Old Armenian cemetery restored in Indian city of Hyderabad

Two of Hyderabad’s most famous Armenians, Albert Abid and Alexander Jacob, are not buried at the Armenian cemetery in Uppuguda. But the cemetery is preparing to enlighten people on the role of the two Armenians in the 16 and 17 century After lying in a state of neglect for decades, the Armenian cemetery, will be opened to public shortly, The Hindu reports.

The Department of Archaeology and Museums, which is the custodian of the cemetery, renovated the premises some months ago.

“ A caretaker will be posted at the cemetery to look after its maintenance,” said Sunita M. Bhagwath, Director, Archaeology and Museums Department.

Armenians came to India between 16th and 17th centuries as traders travelling through Persia, Afghanistan and Tibet. “A large number of Armenians settled in Hyderabad during the 17th century. Though there are no written records of their activities, traditions and social conditions , the Armenian epitaphs acknowledge their presence,” M.A. Qayyum, former Deputy Director Archaeology and Museums said.

There are about 20 graves in the cemetery, 19 are of Armenians and one is of a Dutch trader.

The graves of two priests Rev Johannes, who died in 1680, and Rev. Margar, who died in 1724, are also here. A single dome on the premises representing the Qutb Shahi style of architecture and two mandapa-like structures, one square and the other octagonal, are distinct features of the cemetery.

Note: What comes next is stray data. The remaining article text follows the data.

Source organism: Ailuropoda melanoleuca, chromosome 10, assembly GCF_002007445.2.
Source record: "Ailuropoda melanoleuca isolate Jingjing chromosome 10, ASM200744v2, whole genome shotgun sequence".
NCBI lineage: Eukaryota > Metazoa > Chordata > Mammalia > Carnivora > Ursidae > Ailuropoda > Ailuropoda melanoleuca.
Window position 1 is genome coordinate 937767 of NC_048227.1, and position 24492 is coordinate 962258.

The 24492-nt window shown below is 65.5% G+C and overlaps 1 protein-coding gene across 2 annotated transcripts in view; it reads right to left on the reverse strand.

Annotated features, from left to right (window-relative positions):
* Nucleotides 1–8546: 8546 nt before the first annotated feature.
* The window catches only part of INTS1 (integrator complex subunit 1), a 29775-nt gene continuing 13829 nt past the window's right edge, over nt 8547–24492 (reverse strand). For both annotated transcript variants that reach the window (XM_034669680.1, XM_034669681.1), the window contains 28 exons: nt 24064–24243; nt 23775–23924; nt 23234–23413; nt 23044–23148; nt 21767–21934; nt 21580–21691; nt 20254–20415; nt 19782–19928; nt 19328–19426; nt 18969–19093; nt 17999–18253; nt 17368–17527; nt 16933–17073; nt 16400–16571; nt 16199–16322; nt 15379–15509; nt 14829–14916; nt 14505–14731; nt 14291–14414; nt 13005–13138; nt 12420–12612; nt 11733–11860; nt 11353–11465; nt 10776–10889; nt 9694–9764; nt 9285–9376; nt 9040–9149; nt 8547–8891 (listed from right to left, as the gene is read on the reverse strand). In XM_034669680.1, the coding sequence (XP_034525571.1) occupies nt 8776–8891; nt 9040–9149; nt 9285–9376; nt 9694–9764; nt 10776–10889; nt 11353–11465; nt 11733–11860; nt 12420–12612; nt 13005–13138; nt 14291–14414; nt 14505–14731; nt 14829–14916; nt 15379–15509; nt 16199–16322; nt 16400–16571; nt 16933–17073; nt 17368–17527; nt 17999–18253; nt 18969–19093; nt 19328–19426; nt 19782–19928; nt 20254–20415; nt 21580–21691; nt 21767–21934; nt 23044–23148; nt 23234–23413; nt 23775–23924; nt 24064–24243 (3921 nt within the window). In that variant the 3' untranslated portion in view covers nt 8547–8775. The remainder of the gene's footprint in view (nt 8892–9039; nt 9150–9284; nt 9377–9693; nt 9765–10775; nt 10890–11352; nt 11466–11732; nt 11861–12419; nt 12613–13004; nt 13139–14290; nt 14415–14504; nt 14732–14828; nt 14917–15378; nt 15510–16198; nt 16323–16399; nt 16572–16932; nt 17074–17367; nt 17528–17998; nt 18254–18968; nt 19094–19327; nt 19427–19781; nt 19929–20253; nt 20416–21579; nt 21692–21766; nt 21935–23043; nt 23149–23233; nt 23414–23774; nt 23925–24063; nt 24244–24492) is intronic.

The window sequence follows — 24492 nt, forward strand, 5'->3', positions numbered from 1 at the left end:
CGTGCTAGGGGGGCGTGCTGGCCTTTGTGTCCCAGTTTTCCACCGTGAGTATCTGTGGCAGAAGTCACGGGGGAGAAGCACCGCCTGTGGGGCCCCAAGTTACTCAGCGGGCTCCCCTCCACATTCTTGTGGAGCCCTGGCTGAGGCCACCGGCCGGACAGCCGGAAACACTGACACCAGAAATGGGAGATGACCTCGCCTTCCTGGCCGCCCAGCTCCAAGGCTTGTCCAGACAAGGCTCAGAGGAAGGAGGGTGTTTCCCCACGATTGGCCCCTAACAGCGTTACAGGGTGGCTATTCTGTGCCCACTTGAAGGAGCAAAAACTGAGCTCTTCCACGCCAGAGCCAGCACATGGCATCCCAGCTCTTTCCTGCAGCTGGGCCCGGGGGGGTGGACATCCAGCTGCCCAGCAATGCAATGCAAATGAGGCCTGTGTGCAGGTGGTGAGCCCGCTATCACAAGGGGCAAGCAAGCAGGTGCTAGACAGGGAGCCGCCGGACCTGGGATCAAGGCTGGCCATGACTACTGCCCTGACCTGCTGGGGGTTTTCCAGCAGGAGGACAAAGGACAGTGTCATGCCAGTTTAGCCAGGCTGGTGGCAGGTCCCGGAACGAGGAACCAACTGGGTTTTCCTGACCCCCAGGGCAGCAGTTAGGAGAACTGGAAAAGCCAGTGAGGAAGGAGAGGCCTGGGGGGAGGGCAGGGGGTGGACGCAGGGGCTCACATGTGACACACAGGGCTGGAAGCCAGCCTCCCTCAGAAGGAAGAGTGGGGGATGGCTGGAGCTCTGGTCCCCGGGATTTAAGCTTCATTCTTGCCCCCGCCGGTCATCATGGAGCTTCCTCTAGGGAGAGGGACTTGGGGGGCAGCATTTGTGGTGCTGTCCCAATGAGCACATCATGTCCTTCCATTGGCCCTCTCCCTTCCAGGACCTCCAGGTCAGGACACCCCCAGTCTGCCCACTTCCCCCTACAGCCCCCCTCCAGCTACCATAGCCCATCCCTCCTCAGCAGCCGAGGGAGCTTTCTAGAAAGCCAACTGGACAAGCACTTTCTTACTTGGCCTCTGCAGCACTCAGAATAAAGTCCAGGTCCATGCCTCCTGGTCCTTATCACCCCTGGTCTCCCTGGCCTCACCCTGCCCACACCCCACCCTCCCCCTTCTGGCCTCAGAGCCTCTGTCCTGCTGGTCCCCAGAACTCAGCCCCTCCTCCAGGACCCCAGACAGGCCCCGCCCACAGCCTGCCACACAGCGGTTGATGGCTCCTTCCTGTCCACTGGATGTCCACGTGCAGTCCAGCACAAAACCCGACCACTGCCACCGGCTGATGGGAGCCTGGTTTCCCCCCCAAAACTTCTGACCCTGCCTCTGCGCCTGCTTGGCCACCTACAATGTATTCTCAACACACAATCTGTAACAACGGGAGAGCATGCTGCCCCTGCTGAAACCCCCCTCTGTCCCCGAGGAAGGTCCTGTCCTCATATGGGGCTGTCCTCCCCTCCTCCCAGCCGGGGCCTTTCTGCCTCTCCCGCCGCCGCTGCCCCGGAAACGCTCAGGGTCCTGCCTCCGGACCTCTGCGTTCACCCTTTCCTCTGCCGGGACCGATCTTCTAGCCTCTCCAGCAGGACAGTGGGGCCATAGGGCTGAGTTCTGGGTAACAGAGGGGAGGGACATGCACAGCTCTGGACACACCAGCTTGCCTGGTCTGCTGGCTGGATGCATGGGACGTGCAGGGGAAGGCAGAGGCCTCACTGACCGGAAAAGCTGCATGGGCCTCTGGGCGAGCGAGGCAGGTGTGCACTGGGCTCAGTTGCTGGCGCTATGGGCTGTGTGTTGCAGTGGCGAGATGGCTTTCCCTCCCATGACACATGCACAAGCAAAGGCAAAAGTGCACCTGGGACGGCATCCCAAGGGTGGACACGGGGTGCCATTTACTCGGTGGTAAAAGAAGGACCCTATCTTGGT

The existence of the cemetery of Armenians was brought to light by Mohammed Ziauddin Ahmed Shakeb, a historian from the city in 1970.

“Dr. Shakeb chanced upon a letter written by British Resident W. Haig in Hyderabad to a government official in 1907 about the Armenian cemetery. Soon, officials were informed about it and the place was identified,” Qayyum explained.

The department spent around Rs. 25 lakh for renovating the place. Wild shrubs were cleared and the height of the compound wall has been increased. The authorities took care to see that the wall was renovated using granite, lime and mortar to keep in tune with the character of the precinct.

The tough task ahead for them is to see that the basalt stones with Armenian engravings on the graves are restored. “We will be seeking the help of experts for the job,” Ms. Bhagwath said. Historians suggest that the government seek the Armenian authorities’ help in establishing the identity of all those who are buried here.

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